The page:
© Georg Thieme Verlag KG Stuttgart · New York
Primary gastric squamous cell carcinoma in situ originating from gastric squamous metaplasia
26 November 2010 (online)
Primary squamous cell carcinoma (SCC) is extremely rare in the stomach . Although there is only one published case of detection at an early stage , all reported cases underwent surgical resection. We describe a case of SCC in situ arising from squamous metaplasia in the stomach, which was successfully treated with endoscopic submucosal dissection (ESD).
A 71-year-old man underwent surveillance endoscopy after endoscopic treatment for early esophageal cancer. A conventional endoscopy revealed a whitish lesion of irregular shape in the cardiac region ([Fig. 1]).
Fig. 1 A conventional endoscopy revealed an irregular whitish superficial depressed lesion in the lesser curvature of the cardia.
The lesion was partly contiguous to the esophageal mucosa at the esophagogastric junction. The endoscopic findings of narrow band imaging (NBI) without magnification showed a well demarcated white-brownish area, 8 mm in size, which was different from the surrounding normal gastric mucosa ([Fig. 2 a]).
Fig. 2 Narrow-band imaging (NBI) of the lesion. a A well demarcated white-brownish area, 8 mm in size, which was different from the surrounding normal gastric mucosa was seen without magnification b Magnifying NBI endoscopy found dilated and tortuous capillaries mimicking intrapapillary capillary loop in a part of the demarcated depressive region.
Dilated and tortuous capillaries in a part of the demarcated depressive region were detected by magnifying NBI endoscopy ([Fig. 2 b]). On chromoendoscopy using 3.0 % Lugol solution, the white-brownish area remained unstained, with a small portion of Lugol staining around this area ([Fig. 3]).
Fig. 3 With chromoendoscopy using 3.0 % Lugol solution, the white-brownish area was shown as a Lugol-unstained area, partly surrounded by a small Lugol-stained area.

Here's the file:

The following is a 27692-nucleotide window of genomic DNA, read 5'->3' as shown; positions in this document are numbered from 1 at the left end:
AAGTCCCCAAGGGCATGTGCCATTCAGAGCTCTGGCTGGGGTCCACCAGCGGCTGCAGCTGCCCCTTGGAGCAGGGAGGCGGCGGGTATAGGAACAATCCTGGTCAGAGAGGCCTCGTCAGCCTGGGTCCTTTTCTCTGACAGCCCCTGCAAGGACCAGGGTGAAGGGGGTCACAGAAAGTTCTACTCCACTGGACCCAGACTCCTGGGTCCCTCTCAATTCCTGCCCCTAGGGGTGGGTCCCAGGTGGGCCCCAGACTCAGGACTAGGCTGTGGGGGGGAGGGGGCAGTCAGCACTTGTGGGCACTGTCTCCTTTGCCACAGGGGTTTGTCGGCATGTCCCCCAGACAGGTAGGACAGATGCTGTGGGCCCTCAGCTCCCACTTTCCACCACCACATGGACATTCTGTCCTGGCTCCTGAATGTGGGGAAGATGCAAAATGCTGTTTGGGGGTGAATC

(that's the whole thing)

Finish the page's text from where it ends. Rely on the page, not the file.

The histological findings of the biopsy specimen suggested SCC. The lesion was removed by ESD ([Video 1]).
The resected specimen showed a whitish superficial depressed area, about 8 mm in size ([Fig. 4]).
Fig. 4 The resected specimen identified a whitish superficial depressed area, about 8 mm in size, which was not stained with Lugol solution. The Lugol-unstained depressed region was partly surrounded by Lugol-stained mucosa.
Histologically, the unstained area was diagnosed as an SCC in situ associated with non-cancerous squamous epithelium ([Fig. 5]), with no cancer cells in the resected margin.
Fig. 5 Histologically, the unstained area was diagnosed as a squamous cell carcinoma in situ, partly associated with metaplastic squamous epithelium.
In the present case, the tumor was associated with non-cancerous squamous epithelium partly connecting to the esophageal mucosa, and most of the lesion was surrounded by gastric mucosa. Moreover, at the periphery of the tumor lesion, small insular areas of the mucosa were lined with metaplastic squamous epithelium, without glandular structure or esophageal glands. Thus we postulated that the SCC originated from the squamous metaplastic epithelium derived from the gastric columnar epithelium. Squamous metaplasia in the proximal stomach is often associated with an injurious process such as gastroesophageal reflux or gastric inflammation   . Although rarely encountered, we should bear in mind that cancers can occur in this kind of squamous metaplasia, as early detection offers more opportunity for less-invasive endoscopic treatment.
Competing interests: None
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Y. Oono, MD
Department of Gastroenterology
National Cancer Center Hospital East